Pioneer CD/DVD Burner Black SATA Model DVR-218LBK LabelFlash Support - OEM
Item #: N82E16827129045
TRENDnet TEG-PCITXR 10/ 100/ 1000/ 2000Mbps PCI Copper Gigabit Network Adapter - Retail
Item #: N82E16833156139
Western Digital Caviar Blue WD3200AAKS 320GB 7200 RPM SATA 3.0Gb/s 3.5" Internal Hard Drive - OEM
Item #: N82E16822136074
EVGA 512-P3-N871-AR GeForce 9800 GTX+ 512MB 256-bit GDDR3 PCI Express 2.0 x16 HDCP Ready SLI Supported Video Card - Retail
Item #: N82E16814130339
G.SKILL 4GB (2 x 2GB) 240-Pin DDR2 SDRAM DDR2 1066 (PC2 8500) Dual Channel Kit Desktop Memory Model F2-8500CL5D-4GBPK - Retail
Item #: N82E16820231166
Intel Core 2 Quad Q8400 Yorkfield 2.66GHz LGA 775 95W Quad-Core Processor Model BX80580Q8400 - Retail
Item #: N82E16819115057
GIGABYTE GA-EP45-UD3P LGA 775 Intel P45 ATX Intel Motherboard - Retail
Item #: N82E16813128358
I initially had problems booting with the USB Stick and kept getting "Verifying DMI Pool Data", and then I realized I missed the important step of applying the EP45UD3P Snow Leopard patch to it. Once I did that, I was thankfully able to get to the next step of installing Snow Leopard.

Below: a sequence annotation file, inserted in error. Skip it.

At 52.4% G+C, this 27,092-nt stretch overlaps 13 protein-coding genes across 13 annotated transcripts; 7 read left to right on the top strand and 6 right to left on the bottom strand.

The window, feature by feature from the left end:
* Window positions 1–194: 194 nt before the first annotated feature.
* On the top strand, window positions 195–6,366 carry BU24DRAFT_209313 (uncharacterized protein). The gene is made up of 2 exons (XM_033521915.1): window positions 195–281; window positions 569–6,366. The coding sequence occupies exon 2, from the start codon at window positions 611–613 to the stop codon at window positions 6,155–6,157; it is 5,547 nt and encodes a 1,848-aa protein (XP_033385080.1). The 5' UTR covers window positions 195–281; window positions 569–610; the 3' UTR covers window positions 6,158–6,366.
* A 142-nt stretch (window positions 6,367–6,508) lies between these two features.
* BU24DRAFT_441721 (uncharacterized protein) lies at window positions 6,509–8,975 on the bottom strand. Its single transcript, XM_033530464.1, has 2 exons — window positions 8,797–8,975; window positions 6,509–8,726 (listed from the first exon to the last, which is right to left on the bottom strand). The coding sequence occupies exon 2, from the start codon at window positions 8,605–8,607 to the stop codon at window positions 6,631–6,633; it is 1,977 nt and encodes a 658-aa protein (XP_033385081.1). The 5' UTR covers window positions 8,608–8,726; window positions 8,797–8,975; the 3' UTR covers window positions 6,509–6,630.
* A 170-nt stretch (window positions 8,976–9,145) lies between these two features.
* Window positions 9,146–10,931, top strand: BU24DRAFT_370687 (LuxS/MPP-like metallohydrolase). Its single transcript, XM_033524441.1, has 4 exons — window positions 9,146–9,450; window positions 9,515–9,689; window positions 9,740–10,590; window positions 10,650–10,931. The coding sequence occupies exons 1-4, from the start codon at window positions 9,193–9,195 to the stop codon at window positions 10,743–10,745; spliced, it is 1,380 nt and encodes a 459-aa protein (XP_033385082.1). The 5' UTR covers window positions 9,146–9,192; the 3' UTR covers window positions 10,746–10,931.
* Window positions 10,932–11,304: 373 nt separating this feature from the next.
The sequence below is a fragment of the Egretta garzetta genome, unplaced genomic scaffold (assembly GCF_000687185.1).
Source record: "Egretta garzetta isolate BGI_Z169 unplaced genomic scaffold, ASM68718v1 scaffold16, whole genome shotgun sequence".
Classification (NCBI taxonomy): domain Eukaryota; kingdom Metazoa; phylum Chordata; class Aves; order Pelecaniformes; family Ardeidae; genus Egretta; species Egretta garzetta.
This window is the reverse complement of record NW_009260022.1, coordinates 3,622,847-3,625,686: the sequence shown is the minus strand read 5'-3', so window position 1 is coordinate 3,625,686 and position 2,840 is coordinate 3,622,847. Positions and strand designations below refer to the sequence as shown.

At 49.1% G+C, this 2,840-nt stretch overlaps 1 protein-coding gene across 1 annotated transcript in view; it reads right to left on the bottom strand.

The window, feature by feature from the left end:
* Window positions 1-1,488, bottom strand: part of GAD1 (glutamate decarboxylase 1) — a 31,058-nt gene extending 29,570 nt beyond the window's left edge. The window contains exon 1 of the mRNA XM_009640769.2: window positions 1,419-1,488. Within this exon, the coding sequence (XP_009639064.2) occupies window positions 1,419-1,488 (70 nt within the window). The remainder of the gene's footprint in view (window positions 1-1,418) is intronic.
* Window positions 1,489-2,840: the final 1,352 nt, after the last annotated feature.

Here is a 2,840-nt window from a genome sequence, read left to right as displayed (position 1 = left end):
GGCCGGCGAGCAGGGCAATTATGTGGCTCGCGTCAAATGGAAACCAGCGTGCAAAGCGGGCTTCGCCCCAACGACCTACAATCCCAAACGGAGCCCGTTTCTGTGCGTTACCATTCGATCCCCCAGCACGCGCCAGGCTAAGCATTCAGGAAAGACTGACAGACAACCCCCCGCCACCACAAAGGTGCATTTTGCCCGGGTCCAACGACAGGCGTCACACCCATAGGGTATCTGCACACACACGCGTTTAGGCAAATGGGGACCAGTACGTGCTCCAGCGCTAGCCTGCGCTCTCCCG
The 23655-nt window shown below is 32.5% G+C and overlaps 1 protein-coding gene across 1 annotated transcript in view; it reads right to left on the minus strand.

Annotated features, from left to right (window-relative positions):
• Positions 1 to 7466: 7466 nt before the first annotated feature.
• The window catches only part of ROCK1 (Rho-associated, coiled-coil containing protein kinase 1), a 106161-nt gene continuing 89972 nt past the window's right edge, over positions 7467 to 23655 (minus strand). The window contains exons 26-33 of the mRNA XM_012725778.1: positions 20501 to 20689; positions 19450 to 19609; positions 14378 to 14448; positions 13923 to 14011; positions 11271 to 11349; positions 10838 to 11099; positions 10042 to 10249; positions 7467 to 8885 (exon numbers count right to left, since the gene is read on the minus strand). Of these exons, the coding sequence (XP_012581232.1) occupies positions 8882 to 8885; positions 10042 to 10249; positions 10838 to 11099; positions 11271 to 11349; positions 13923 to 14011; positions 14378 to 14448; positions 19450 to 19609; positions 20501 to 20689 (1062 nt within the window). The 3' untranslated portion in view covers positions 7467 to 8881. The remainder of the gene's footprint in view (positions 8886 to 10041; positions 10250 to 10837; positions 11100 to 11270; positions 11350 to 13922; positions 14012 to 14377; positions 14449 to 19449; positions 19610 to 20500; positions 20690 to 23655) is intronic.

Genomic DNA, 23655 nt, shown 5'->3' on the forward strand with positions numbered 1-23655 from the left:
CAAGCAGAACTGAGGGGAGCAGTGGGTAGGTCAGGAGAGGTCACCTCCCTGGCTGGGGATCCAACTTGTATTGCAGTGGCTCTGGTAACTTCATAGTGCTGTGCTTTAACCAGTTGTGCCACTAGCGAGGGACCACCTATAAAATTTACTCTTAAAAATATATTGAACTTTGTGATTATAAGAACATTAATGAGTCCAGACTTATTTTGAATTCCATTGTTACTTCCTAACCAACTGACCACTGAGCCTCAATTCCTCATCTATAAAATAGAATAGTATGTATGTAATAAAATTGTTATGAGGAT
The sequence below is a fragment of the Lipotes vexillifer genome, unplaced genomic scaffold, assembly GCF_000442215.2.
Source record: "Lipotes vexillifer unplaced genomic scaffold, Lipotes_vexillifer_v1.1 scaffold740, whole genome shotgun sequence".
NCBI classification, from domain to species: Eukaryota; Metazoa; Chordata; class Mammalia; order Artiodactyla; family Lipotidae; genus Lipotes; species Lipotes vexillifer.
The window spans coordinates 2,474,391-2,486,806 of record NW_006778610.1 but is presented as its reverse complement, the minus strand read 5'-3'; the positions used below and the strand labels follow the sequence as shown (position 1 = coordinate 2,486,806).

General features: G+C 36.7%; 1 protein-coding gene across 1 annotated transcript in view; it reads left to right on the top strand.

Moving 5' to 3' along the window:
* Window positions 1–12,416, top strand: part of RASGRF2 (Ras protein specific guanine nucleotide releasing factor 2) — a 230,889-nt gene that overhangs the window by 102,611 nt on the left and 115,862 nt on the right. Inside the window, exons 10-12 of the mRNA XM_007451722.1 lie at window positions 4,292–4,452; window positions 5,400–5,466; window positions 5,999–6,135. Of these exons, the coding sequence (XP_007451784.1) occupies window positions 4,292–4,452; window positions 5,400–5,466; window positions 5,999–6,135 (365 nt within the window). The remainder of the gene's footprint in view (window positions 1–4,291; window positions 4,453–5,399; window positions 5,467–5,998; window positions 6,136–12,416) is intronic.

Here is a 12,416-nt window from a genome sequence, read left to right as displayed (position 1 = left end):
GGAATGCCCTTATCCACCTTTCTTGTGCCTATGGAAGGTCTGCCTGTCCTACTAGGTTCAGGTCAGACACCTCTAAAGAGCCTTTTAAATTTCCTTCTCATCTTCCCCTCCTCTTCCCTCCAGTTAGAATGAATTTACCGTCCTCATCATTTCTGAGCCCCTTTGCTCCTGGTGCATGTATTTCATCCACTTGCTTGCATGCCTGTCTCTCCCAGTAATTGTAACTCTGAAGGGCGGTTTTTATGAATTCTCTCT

I had several kernel panics while attempting to install snow leopard. It would get stuck at 28 minutes left, but finally, after my third or fourth attempt, the Snow Leopard install to the hard drive worked.
If I keep the USB drive plugged in, it automatically loads up the Snow Leopard Install screen. If I disconnect the USB drive and attempt to boot only to the hard drive (which it sees and recognizes), I get stuck at the nasty "Verifying DMI Pool Data". I have re-installed Snow Leopard to the hard drive twice and keep getting this message.
Any help would be greatly appreciated.
Ok, I got it to work. This is what I did:
I went back to the No-Hack install. Even though I would get a Kernel Panic while installing to my hard drive, it will eventually complete the install. (sometimes it takes a bit of time).
I then realized you're supposed to keep the USB boot drive in the computer to get the hard drive to boot. It always defaulted to the Snow Leopard installers...but here is why it defaulted to the Snow Leopard Installer:
I was using an OLD monitor -- a CRT that couldn't handle the higher resolution required. It was giving me an "Out of Range" signal. Since I didn't respond to with any arrow keys to select the hard drive monitor, by default it selected the Snow Leopard installer (from the USB key for me) after several seconds. Once I used an up-to-date monitor that could handle a higher resolution, I was successfully able to see the Boot Screen and select the hard drive on my own.
And now, happily, Snow Leopard boots for me.
Hopefully this gives some of you some help, as it had me stuck for about a day as I was trying to troubleshoot it.
So keep the USB key plugged in
And use an up-to-date monitor.